Tuesday, 28 September 2010

Commentary on Personal Genomics testing

I was reading the usual "say no to personal genetics tests" blog post

I shall go out on a limb here and declare up front, I am ambivalent about personal genetic tests. In addition, I am wholly against unscrupulous consumerism that overpromises (which might be genetic tests for factors that can't possibly be done now with our current scientific knowledge e.g. intelligence testing, for a list of good examples you may refer to "Some of the 40 behavioral genes that are tested  here." There are a few of the behavioural genes which I believe are bona fide but 'self detoxification' has to be a joke, I hope)

That being said, I would like to offer the flipside of the story. 
The term 'increased risk' is contentious. If you recall the "Toyota Recall" fiasco, did you manage to get any numbers on the increased risk of driving one of the affected cars? The difference is 0.00028 percent according to this page. 
Would that stop you from not sending your car in?
Of course not, and I am not urging you to stop as well. 

But the point is not wholly about the increased risk, but rather your right to know the risks that you are taking. Knowledge is a double edged sword, I recall a friend being tormented by her positive results for early Down's Syndrome screening for her unborn child. Only the negative results from her amniotic fluid test set her mind at rest. Yet I believe no one would ask that the results of the first test be kept private from a patient to prevent undue worry. And I am sure the doctor explained the test fully. But it is only natural for my friend to be worried.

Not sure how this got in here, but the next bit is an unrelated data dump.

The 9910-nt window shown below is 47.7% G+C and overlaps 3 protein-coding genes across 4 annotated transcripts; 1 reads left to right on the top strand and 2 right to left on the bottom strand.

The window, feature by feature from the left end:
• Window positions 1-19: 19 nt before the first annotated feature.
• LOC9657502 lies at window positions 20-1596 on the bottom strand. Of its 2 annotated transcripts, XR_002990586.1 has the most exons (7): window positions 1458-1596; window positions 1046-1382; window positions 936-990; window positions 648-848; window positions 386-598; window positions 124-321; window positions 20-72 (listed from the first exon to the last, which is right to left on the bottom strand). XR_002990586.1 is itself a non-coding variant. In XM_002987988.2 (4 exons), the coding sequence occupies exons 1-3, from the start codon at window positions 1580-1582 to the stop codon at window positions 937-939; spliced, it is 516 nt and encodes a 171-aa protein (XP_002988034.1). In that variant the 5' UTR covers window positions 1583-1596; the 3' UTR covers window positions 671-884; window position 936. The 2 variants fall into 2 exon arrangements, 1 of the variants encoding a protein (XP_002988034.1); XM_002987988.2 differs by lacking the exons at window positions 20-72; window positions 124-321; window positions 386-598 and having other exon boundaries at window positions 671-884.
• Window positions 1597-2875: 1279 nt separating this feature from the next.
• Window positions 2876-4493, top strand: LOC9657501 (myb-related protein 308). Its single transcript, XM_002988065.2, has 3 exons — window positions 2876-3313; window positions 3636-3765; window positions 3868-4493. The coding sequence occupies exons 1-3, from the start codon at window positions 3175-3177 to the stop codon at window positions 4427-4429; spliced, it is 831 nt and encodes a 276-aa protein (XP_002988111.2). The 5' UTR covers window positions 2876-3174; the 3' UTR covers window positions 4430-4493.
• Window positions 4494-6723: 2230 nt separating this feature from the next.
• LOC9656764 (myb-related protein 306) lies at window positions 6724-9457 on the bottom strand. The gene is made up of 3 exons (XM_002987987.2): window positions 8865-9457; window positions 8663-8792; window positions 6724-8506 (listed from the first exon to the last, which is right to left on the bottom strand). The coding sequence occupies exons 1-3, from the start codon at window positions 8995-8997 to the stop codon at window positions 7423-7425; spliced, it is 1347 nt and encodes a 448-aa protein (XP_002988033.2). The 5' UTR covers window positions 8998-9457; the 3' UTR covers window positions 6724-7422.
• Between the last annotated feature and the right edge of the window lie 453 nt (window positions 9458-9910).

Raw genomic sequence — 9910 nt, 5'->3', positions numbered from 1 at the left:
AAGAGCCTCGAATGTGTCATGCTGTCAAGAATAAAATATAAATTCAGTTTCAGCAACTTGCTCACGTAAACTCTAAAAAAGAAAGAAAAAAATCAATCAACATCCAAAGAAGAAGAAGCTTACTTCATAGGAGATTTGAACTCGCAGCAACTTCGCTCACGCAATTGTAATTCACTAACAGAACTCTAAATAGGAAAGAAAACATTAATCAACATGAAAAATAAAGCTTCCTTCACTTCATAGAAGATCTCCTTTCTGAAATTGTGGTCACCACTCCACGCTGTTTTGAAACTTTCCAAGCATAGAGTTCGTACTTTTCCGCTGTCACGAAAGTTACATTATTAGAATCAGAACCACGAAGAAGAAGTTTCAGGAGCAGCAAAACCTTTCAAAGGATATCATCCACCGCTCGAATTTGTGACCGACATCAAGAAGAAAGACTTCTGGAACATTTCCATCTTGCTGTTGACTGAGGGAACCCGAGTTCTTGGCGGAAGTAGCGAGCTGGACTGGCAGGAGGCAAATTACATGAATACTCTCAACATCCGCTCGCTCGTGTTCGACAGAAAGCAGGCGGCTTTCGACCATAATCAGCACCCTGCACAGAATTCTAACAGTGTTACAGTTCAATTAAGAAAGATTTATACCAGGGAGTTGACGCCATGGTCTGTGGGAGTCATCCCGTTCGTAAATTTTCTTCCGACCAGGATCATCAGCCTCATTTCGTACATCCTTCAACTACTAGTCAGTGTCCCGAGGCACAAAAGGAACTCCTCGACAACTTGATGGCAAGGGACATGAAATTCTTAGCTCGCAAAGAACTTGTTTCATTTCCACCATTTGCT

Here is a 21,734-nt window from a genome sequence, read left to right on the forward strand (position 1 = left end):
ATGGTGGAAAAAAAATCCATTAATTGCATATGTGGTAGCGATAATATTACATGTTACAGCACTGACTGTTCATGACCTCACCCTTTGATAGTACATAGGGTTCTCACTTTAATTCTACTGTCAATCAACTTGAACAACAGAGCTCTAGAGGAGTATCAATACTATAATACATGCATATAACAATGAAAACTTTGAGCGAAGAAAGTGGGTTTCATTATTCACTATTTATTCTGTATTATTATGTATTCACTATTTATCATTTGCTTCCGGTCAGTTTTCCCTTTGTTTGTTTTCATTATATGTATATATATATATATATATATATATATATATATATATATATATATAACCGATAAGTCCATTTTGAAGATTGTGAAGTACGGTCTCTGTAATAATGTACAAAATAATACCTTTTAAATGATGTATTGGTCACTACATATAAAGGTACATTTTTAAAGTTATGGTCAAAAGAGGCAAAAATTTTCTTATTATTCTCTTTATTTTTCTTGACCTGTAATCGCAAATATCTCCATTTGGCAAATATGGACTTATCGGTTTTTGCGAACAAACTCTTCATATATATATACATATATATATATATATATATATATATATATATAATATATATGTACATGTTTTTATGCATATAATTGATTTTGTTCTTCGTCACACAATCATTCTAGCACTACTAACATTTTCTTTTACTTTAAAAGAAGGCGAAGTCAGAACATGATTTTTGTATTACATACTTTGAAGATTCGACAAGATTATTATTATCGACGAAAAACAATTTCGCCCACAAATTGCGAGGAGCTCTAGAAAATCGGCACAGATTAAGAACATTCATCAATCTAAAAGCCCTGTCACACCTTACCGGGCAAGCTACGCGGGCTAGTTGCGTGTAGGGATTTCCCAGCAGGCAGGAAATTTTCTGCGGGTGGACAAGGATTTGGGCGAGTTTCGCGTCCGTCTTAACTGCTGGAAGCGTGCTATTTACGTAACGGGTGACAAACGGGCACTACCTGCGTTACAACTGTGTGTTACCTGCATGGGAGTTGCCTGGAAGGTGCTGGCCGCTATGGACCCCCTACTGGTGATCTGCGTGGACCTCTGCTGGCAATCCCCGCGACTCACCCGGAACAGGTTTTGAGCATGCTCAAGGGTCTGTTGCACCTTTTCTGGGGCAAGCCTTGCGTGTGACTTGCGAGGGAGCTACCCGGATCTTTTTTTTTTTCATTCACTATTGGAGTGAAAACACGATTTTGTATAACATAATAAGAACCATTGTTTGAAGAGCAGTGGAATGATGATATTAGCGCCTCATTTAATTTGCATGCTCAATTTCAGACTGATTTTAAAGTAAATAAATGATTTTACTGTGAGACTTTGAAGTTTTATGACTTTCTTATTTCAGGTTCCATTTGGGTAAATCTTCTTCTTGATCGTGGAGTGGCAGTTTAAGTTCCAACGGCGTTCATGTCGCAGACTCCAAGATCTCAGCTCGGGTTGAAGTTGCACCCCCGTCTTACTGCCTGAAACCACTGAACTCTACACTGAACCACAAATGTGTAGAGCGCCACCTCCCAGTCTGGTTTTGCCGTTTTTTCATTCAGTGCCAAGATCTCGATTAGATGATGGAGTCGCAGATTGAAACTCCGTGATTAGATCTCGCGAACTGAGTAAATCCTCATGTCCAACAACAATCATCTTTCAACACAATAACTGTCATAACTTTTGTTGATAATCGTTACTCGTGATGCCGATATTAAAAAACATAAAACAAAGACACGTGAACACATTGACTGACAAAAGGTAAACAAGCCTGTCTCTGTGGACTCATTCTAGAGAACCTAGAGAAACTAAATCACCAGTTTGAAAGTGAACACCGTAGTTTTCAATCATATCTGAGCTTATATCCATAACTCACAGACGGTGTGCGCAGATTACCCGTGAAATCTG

I do agree with Taralyn, without a healthcare professional explaining the results of the test, the potential for abuse and fear mongering is there. However, she should expect the average consumer who chooses a genetic test, is not an average consumer. He or she is likely an educated consumer, who has an idea of what the test portends or has a known family history of cancer / genetic disease and wishes to have the knowledge to better manage his/her lifestyle.

And to Taralyn, I would like to answer with a "YES" to your question of "Will I ever be able to air-mail a swab of my saliva for my genetic read-out?" Not because you should but you can if you so choose to. This is because the technology is here.

1 comment:

  1. I agree with you. We should educate people with concepts of "risk" and with the real meaning of this kind of tests, rather than assuming that people are stupid and must be protected from "dangerous" results. People have the intelligence and the will to understand genetic testing: what we need is some unbiased teacher.


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